Mia L. Jones

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Mia L. Jones
Mia L. Jones.jpg
Member of the Florida House of Representatives
from the 14th district
Incumbent
Assumed office
November 18, 2008
Preceded by Terry Fields
Personal details
Born (1968-04-26) April 26, 1968 (age 46)
Jacksonville, Florida
Political party Democratic
Spouse(s) George Davis
Alma mater Florida A&M University (B.S.) (M.B.A.)
Profession Legislative aide
Religion Baptist

Mia L. Jones (born April 26, 1968) is a Democratic member of the Florida House of Representatives, representing the 14th District, which includes parts of downtown Jacksonville in northern Duval County, since 2008.

History[edit]

Jones was born in Jacksonville, and attended Florida A&M University, where she graduated with a degree in accounting in 1991 and then a Master of Business Administration in 1992. After graduation, she worked under Ed Austin, the Mayor of Jacksonville, in the Office of Equal Employment from 1992 to 1995. Jones also worked for Duval County Public Schools as the Supervisor of Affirmative Action and the Director of Minority Business Affairs. She served on the Jacksonville City Council from 2003 to 2008.

Florida House of Representatives[edit]

In 2008, following the inability of State Representative Terry Fields to seek re-election due to term limits, Jones ran to succeed him in the Democratic primary in the 14th District, which included northern Duval County. She ran against fellow City Councilwoman Pat Lockett-Felder, whom she defeated with 54% of the vote. In the general election, Jones defeated the Republican nominee, Sarah Lovett, with 74% of the vote. She was re-elected without opposition in 2010.

Following the reconfiguration of Florida House districts in 2012, Jones ran for re-election in the 14th District, which included most of the territory that she had previously represented. She won the nomination of her party uncontested, and in the general election, defeated Libertarian candidate Jonathan Loesche in a landslide, winning 79% of the vote. In 2014, Jones was re-elected without opposition to her fourth and final term in the House.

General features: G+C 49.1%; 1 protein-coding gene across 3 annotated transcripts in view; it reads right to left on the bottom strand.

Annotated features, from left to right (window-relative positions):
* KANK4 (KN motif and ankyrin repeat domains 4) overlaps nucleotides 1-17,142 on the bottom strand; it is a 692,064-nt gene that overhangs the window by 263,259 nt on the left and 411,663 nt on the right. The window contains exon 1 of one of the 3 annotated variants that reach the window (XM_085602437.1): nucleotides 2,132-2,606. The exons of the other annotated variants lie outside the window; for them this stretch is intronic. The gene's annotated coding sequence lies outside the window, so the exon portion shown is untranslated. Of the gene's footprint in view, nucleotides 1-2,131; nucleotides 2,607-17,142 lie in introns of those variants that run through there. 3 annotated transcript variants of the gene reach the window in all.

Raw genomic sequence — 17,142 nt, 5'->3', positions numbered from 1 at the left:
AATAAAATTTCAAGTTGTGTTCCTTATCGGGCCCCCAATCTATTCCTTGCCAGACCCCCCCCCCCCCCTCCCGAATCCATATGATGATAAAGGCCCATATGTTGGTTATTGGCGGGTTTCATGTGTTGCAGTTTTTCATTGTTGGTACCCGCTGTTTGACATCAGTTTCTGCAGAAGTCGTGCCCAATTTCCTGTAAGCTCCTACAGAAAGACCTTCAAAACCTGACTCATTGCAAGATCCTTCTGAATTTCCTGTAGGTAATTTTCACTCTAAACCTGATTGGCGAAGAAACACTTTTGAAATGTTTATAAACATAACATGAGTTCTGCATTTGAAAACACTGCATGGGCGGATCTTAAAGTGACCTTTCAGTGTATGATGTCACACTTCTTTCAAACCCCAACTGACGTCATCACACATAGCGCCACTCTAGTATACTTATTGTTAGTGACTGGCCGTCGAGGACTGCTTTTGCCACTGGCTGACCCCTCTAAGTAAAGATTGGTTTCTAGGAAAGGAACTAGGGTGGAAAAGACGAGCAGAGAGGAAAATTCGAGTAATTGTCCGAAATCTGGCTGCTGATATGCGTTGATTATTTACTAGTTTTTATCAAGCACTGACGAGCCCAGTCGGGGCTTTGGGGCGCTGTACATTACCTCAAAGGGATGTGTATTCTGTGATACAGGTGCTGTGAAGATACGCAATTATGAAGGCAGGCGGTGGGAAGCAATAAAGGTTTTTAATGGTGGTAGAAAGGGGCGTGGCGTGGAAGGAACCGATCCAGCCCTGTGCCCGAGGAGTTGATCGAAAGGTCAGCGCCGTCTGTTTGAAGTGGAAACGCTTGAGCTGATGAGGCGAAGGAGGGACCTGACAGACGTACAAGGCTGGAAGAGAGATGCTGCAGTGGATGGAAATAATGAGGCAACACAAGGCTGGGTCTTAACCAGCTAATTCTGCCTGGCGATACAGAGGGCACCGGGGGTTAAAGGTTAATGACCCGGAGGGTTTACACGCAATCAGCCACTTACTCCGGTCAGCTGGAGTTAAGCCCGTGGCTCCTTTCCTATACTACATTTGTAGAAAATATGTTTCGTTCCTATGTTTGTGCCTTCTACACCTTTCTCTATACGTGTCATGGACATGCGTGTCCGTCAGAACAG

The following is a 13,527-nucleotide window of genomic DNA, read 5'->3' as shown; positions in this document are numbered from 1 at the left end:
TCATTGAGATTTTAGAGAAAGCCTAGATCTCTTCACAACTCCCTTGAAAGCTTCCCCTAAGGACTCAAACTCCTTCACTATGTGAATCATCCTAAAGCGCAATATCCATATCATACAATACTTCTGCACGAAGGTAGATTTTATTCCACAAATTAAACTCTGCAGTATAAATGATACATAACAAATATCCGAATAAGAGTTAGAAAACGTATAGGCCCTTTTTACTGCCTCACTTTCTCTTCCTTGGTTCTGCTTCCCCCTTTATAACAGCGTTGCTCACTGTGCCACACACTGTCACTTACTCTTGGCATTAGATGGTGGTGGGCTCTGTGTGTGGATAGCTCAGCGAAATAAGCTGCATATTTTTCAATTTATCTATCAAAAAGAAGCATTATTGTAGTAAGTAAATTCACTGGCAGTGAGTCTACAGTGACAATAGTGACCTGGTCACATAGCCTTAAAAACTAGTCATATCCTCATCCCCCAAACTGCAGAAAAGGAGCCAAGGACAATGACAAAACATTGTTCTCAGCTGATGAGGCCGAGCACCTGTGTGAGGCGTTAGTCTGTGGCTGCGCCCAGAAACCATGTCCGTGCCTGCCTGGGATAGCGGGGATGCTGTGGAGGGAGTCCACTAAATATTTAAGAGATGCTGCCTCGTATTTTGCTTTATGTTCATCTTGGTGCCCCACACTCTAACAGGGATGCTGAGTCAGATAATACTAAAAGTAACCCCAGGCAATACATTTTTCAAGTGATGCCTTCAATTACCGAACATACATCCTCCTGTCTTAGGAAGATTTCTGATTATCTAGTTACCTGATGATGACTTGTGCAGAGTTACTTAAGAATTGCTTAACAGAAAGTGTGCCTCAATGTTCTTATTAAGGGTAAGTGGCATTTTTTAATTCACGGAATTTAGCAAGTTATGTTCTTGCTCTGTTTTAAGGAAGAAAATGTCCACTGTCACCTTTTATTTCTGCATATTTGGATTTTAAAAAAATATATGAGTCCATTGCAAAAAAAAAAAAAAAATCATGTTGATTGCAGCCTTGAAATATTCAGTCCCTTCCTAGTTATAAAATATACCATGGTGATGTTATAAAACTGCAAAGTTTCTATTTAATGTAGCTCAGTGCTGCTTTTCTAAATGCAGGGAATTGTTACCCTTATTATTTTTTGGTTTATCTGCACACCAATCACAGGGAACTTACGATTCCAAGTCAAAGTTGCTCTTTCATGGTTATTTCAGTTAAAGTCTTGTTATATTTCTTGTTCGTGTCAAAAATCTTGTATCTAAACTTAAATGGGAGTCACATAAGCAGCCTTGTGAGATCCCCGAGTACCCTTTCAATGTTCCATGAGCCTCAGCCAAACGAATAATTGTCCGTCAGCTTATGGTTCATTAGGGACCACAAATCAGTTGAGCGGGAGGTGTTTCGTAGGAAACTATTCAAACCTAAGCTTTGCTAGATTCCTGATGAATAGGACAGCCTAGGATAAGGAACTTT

While serving in the legislature, Jones ran against State Representative Darryl Rouson of St. Petersburg for the position of Democratic floor leader for the 2014-2016 term. In a closely contested vote, she narrowly lost to Rouson, receiving the votes of 21 of her colleagues to Rouson's 23.[1] Just months later, Rouson was ousted as floor leader by a majority vote of the Democratic caucus. Jones was mentioned as a potential candidate to succeed him,[2] but she ultimately declined to run. During the debate over expanding Medicaid as provided for under the Patient Protection and Affordable Care Act, Jones proposed a plan that "would have implemented Medicaid expansion as offered under the Affordable Care Act," which "gave Democrats a public stage to extol the virtues of Medicaid expansion, which would bring $51 billion in federal money over the next decade and cost the state $3.5 billion over that time," though the plan ultimately failed.[3] When the legislature passed legislation that aimed to speed up executions of prisoners on death row, Jones strongly opposed the legislation due to the fact that many death row inmates have been exonerated, noting, "The one thing that you cannot take back is if you put a person to death, you can't bring them back to life. If you put a person to death and that person is innocent, that's one innocent life too many."[4] Additionally, when the House was debating legislation that would "require a doctor to sign an affidavit that a woman is not seeking an abortion based on sex or gender," Jones declared that it was a "bald-faced lie" that the bill's advocates was supporting the legislation to oppose discrimination against minorities and women.[5]

References[edit]

  1. ^ Dixon, Matt (February 20, 2013). "After dramatic vote, Darryl Rouson tops Mia Jones in leadership race". Florida Times-Union. Retrieved May 2, 2014. 
  2. ^ Van Sickler, Michael (September 23, 2013). "Florida House Democrats oust Darryl Rouson as next leader". Tampa Bay Times. Retrieved May 2, 2014. 
  3. ^ Dixon, Matt (April 26, 2013). "Florida House swats health care plan to use federal money". Florida Times-Union. Retrieved May 2, 2014. 
  4. ^ Palombo, Jessica (April 25, 2013). "Fla. House Passes 'Timely Justice Act' To Cut Death Row Wait Time". WFSU-TV. Retrieved May 2, 2014. 
  5. ^ Koff, Rochelle (April 18, 2013). "House passes two abortion bills after heated debates". Tampa Bay Times. Retrieved May 2, 2014. 

External links[edit]